16th In the Series finale, Mathewson squares off against Hugh Bedient in quest of his first win of the Series. He takes a 1–0 lead into the 7th, but with one out, Boston manager Jake Stahl hits a pop-up to short LF. The ball drops among Art Fletcher, Josh Devore, and Fred Snodgrass. Heinie Wagner walks, and with 2 outs, pinch hitter Olaf Henriksen doubles home the tying run. Smoky Joe Wood relieves Bedient, and the 2 aces match zeroes until “Red” Murray doubles and Merkle singles in the 10th to give New York a 2–1 lead. In the last of the 10th, pinch hitter Clyde Engle lifts a can of corn to CF Snodgrass, who drops the ball. Snodgrass then makes a great catch of a long drive by Harry Hooper. Steve Yerkes walks, bringing up Tris Speaker, who pops a high foul along the 1B line. C Chief Meyers chases it, but it drops a few feet from 1B Merkle, who could have taken it easily. Reprieved, Speaker then singles in the tying run and sends Yerkes to 3B. After Duffy Lewis is walked intentionally, 3B Larry Gardner hits a long sac ﬂy to a retreating Devore that scores Yerkes with the winning run. This World Series was the most butterfingered in history, with thirty-one errors recorded, seventeen for The Giants. As noted by Bob Timmermann, in the game writeup in the New York Times, the paper refers to the World Series as starting in 1884, not 1903. The Red Sox earn $4,024.68 each; the Giants’ share is $2,566.47 each.
17th Phils owner Horace Fogel will be tried by the NL directors for his charges against Cardinals manager Roger Bresnahan and the NL umps, specifically William Brennan, giving aid to the Giants. Fogel made statements at the Philadelphia ball park in front of reporters that Bresnahan used subs to give the Giants an advantage. In November he is found guilty on 5 counts and barred from the NL forever. Bresnahan will be released by St. Louis next week with 4 years remaining on his contract.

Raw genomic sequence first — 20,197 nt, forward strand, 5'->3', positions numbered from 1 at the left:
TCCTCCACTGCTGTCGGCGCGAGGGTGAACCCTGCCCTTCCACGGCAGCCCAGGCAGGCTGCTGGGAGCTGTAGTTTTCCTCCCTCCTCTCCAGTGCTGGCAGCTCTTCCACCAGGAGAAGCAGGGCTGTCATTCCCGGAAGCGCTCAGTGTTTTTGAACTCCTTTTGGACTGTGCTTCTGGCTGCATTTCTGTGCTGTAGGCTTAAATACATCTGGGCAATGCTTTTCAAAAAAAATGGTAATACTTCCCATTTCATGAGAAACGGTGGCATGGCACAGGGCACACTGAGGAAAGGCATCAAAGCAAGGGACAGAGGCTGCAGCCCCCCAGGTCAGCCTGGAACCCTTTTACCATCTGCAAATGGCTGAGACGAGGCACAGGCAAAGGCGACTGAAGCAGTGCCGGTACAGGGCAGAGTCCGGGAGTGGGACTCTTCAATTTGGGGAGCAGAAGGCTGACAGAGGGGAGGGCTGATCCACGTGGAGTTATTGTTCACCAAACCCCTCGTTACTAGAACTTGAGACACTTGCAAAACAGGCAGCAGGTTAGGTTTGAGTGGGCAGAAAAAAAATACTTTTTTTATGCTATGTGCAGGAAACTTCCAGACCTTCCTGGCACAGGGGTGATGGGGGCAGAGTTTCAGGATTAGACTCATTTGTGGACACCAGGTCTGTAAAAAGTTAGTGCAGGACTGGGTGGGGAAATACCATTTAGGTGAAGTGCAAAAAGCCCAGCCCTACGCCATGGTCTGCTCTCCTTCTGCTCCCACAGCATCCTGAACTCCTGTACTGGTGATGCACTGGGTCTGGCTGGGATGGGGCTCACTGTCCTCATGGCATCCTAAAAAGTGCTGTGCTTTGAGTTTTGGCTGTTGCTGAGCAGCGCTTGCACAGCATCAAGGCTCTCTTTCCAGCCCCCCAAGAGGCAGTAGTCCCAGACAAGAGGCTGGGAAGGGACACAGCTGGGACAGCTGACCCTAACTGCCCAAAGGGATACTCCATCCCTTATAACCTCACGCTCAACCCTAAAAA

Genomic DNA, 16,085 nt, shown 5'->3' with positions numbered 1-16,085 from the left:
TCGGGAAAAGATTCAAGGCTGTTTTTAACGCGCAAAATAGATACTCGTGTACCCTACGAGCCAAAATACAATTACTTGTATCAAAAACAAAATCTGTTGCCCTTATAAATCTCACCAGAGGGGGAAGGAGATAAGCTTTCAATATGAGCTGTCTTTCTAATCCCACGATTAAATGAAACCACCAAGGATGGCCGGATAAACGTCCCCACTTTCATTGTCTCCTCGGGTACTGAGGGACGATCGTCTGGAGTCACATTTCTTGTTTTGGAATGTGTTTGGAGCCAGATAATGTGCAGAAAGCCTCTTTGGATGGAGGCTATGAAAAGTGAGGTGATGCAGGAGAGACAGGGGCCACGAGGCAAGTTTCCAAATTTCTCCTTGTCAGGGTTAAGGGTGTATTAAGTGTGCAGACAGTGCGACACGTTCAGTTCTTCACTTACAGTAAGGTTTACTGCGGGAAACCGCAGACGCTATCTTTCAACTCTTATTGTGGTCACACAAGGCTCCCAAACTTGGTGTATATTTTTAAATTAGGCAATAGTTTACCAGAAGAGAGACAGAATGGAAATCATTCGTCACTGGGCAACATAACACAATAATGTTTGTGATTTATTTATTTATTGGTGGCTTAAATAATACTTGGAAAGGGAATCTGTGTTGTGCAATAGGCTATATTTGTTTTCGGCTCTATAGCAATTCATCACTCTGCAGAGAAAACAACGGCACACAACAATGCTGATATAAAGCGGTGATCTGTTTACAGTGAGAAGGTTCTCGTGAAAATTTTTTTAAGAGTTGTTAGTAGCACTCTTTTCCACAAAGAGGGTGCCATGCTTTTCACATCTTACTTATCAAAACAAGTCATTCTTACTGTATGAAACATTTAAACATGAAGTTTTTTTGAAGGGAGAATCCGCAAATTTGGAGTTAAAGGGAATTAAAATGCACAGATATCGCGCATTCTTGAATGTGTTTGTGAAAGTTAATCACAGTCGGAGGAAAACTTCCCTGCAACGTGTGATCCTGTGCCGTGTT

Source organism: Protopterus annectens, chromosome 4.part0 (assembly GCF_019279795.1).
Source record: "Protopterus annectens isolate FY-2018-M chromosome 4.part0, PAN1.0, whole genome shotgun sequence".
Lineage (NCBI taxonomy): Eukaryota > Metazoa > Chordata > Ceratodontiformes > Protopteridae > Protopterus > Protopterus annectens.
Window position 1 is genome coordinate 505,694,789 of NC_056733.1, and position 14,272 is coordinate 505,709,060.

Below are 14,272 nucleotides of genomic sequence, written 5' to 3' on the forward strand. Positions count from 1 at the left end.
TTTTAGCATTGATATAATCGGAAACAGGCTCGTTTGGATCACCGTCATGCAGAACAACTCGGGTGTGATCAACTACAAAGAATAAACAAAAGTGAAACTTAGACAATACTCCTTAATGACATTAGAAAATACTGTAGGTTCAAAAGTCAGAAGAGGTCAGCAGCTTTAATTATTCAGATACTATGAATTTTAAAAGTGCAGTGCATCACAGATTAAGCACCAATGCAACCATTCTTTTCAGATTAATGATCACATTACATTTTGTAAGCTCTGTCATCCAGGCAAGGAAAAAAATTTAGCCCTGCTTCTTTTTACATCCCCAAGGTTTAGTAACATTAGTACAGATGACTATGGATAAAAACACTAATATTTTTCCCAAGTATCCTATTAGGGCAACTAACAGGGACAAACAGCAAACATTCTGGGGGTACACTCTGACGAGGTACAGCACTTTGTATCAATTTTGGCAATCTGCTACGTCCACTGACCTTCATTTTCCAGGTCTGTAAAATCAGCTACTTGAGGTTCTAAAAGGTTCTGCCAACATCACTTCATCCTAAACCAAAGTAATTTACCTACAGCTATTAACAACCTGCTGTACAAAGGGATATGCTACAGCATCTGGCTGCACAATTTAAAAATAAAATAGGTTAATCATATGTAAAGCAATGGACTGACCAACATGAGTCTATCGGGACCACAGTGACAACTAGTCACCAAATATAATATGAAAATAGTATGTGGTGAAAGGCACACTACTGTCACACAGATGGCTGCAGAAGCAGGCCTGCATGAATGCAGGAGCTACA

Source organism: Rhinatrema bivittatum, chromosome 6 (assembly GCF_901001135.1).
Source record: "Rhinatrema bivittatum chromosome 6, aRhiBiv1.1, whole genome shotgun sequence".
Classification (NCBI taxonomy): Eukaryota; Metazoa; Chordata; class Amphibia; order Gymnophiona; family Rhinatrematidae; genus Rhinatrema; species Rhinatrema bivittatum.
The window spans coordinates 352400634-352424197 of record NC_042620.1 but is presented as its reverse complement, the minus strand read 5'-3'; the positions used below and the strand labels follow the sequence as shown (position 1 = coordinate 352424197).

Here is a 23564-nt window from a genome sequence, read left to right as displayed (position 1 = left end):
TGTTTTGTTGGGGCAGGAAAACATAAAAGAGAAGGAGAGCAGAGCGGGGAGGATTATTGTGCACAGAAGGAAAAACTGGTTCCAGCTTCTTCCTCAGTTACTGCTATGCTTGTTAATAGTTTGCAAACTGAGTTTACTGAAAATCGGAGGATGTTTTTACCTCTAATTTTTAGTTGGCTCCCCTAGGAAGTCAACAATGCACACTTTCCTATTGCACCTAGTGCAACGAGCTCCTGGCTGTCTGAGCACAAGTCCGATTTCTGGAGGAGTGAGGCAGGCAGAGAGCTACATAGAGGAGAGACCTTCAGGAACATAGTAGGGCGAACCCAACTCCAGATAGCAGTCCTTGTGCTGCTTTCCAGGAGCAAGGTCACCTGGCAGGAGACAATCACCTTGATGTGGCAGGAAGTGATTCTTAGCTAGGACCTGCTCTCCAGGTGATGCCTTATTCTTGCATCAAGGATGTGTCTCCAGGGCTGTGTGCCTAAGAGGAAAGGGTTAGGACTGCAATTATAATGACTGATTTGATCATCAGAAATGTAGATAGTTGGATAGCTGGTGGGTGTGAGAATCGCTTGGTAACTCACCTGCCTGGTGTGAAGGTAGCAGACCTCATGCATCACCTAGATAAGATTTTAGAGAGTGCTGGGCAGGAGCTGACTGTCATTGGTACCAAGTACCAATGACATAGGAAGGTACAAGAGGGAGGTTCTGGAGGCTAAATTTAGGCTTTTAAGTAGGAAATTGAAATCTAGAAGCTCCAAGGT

18th In the rubber match of the 7-game Windy City series, the White Sox score 3 runs in the 1st two innings and all their runs in the 1st 5 innings to win, 16–0. The game was so bad that Cubs manager Chance left after 5 innings. The Sox tied the first 2 games, then lost the next three games of the series. Ed Walsh shuts out the Cubs, allowing no hits after the 5th and pitching 42 innings against the Cubs in 10 days. Sox catcher Ray Schalk later tells Lloyd Lewis this was the greatest game he ever caught.
24th The Cubs name Johnny Evers to manage the team in 1913. Between 1912 and 1916, each member of the Tinker-Evers-Chance infield will manage the team.